Comp and Cannabis: NY’s Workers’ Comp Board Reimburses Qualified Injured Workers in Med Marijuana

11.08.2017


By Dara Barney

This is the next article in WorkersCompensation.com's “Comp and Cannabis” series, as Editor Dara Barney explores medical marijuana legislation state-by-state, and what it means regarding workers' compensation.

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The Empire State, including the Big Apple New York City, took a bite out of medical marijuana about two years ago. 

“Since New York State’s Medical Marijuana Program (MMP) launched less than two years ago, the program has made great strides including the certification of 33,979 patients and the registration of 1,284 practitioners,” according to Public Information Officer Jill Montag of the New York State Dept. of Health (DOH). The DOH is responsible for the program, and granting organizations permission to manufacture/dispense in the state. 

“As marijuana is a Schedule I drug, health insurance coverage is uncommon, according to Montag.  New York’s Medical Marijuana Program was established so that patients suffering from debilitating illnesses could have access to an alternative treatment option. Patients with qualifying conditions should discuss with their treating practitioners whether medical marijuana is an appropriate treatment option for them,” she said.

But what does this mean for workers’ comp?

“The Compassionate Care Act protects someone receiving worker’s compensation benefits from having his/her benefits discontinued simply for using medical marijuana,” per Montag.

The Act’s website lists what could qualify a patient to become eligible for medicinal use in the state. Conditions include cancer, Parkinson’s disease, multiple sclerosis, Huntington’s disease, neuropathies and inflammatory bowel disease, among others.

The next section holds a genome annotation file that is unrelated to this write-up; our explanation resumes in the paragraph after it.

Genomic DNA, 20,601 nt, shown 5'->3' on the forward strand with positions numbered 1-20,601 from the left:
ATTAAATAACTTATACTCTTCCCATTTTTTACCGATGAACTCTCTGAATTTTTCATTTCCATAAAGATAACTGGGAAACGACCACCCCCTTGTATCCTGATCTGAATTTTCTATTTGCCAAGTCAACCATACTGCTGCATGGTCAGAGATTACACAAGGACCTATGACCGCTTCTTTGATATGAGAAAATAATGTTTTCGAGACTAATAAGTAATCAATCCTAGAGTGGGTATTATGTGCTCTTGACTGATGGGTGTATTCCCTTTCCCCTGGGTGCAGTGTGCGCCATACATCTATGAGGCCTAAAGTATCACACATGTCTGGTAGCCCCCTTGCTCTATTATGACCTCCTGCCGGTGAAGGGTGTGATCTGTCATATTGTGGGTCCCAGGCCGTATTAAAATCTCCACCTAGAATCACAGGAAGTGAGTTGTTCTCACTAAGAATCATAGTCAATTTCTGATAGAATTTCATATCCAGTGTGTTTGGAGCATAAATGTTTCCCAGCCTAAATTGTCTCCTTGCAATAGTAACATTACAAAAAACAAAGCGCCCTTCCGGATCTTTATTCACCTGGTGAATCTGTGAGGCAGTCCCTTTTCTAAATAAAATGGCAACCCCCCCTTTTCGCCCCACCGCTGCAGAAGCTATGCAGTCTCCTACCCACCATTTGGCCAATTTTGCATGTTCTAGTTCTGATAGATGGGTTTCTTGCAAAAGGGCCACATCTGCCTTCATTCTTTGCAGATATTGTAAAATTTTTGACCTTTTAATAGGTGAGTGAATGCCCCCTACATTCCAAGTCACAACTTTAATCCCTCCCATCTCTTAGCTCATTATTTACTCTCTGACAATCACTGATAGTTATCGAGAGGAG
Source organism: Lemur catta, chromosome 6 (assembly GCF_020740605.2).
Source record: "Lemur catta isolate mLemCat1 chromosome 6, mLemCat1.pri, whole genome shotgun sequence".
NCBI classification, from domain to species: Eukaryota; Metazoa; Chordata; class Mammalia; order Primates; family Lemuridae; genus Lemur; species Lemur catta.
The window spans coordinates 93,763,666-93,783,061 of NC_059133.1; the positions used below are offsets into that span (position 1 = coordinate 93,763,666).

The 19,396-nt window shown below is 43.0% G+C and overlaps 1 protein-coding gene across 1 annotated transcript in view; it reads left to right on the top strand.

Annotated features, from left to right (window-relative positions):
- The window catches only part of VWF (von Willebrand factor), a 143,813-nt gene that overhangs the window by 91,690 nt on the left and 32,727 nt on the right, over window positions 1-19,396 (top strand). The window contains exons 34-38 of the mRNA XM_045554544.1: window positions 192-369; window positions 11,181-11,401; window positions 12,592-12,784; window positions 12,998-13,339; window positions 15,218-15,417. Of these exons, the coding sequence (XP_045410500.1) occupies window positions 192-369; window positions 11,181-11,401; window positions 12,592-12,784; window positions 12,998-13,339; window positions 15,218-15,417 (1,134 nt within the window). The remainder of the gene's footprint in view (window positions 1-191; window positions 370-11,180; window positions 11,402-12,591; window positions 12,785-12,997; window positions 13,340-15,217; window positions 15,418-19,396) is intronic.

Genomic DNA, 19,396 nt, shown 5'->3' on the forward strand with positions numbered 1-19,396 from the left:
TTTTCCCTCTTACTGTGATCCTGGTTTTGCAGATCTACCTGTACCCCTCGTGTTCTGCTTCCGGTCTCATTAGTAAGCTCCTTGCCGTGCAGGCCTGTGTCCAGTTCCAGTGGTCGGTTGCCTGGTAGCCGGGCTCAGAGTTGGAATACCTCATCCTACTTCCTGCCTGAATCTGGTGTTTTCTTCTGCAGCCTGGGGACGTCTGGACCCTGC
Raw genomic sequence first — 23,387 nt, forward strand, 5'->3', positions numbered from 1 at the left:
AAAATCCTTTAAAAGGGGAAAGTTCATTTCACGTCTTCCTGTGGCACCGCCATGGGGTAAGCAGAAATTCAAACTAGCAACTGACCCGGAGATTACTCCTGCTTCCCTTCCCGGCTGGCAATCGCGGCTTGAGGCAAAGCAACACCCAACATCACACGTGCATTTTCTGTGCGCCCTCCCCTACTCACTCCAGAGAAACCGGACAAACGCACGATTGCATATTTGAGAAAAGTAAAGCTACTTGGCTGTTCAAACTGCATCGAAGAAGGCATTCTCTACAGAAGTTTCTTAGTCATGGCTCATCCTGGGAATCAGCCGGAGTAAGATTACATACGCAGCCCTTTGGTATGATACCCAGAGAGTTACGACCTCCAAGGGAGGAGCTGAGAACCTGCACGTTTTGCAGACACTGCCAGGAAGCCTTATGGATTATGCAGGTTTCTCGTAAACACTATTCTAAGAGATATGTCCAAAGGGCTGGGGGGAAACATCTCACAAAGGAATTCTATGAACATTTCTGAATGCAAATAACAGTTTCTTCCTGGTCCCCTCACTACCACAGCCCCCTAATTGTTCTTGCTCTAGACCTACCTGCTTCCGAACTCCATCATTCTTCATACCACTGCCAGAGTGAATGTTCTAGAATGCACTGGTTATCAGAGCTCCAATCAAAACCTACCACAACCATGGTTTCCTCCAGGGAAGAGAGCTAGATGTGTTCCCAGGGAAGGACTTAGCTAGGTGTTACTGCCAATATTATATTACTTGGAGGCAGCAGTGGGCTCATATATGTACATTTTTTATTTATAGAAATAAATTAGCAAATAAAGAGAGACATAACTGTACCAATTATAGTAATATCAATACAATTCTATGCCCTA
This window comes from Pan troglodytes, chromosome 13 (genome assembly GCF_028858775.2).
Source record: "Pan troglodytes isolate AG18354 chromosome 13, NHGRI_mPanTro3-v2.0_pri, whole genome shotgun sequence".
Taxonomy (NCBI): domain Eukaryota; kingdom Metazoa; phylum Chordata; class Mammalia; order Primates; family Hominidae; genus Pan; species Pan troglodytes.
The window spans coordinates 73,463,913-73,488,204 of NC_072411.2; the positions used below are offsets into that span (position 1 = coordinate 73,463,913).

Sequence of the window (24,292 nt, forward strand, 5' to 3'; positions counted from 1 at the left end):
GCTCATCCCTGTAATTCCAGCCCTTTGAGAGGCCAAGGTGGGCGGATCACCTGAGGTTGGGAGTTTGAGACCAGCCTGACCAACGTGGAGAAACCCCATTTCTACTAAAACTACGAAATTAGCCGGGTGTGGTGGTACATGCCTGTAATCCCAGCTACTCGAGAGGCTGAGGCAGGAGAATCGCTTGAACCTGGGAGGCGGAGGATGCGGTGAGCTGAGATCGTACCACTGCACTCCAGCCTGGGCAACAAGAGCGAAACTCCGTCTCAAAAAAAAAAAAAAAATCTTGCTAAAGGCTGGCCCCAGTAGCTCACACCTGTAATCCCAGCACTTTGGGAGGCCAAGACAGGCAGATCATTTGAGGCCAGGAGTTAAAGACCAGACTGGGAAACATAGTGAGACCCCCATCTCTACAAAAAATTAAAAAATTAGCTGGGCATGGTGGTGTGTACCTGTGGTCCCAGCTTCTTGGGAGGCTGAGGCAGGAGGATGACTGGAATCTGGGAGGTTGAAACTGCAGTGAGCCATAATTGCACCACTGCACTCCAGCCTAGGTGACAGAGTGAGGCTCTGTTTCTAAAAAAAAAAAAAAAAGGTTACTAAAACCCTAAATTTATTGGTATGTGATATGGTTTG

“If the patient is terminally ill (as certified by their doctor), the registration doesn’t expire until patient’s death,” according to the site. Otherwise registration ends one year from when the doctor signs the certification.

“Public Health Law section 3369 outlines protections for the medical use of marihuana, and states that certified patients ‘shall not be subject to arrest, prosecution, or penalty in any manner or denied any right or privilege…solely for the certified medical use…of marihuana, or for any other action or conduct in accordance with this title.’  The section further states that being a certified patient shall be deemed to be having a ‘disability’ under Article 15 of the Executive Law and other provisions of law.”

The New York State Workers’ Compensation Board looks to studies showing positive outcomes.

“…we are pleased we can cover it for New York State-approved indications within our workers’ compensation system,” according to Melissa Stewart, Public Information Officer for the NYS Workers’ Compensation Board.

“To certify patients for medical marijuana within workers’ compensation, health care providers must be registered with the Department of Health as well as authorized-workers’ compensation board health care providers. Currently, an injured worker who becomes a certified patient in New York’s Medical Marijuana Program due to a qualifying condition under public health law is able to be reimbursed for their medical marijuana,” she said. 

As for workplace policies, employers can restrict employees from being impaired while on the job, similar to other controlled substances.

“For New York workers’ compensation carriers, the budding industry of medical marijuana will likely provide an interesting new set of challenges and concerns in the administration of treatment for eligible patients and injured workers,” writes Goldberg Segalla attorney Cory Decresenza on the Workers’ Compensation Defense blog.

As there are no treatment guidelines in the state for marijuana, there can be confusion on doses, how to take it and timeframes, he writes. Plus, it is still federally illegal. 

“…Another potentially hazy issue for employers is whether medical marijuana prescriptions for injured claimants who return to work while taking this medication will result in legal battles centering around conflicts with employers’ established drug testing policies and concerns of future accidents involving workers who have recently taken the medication,” according to Decresenza.


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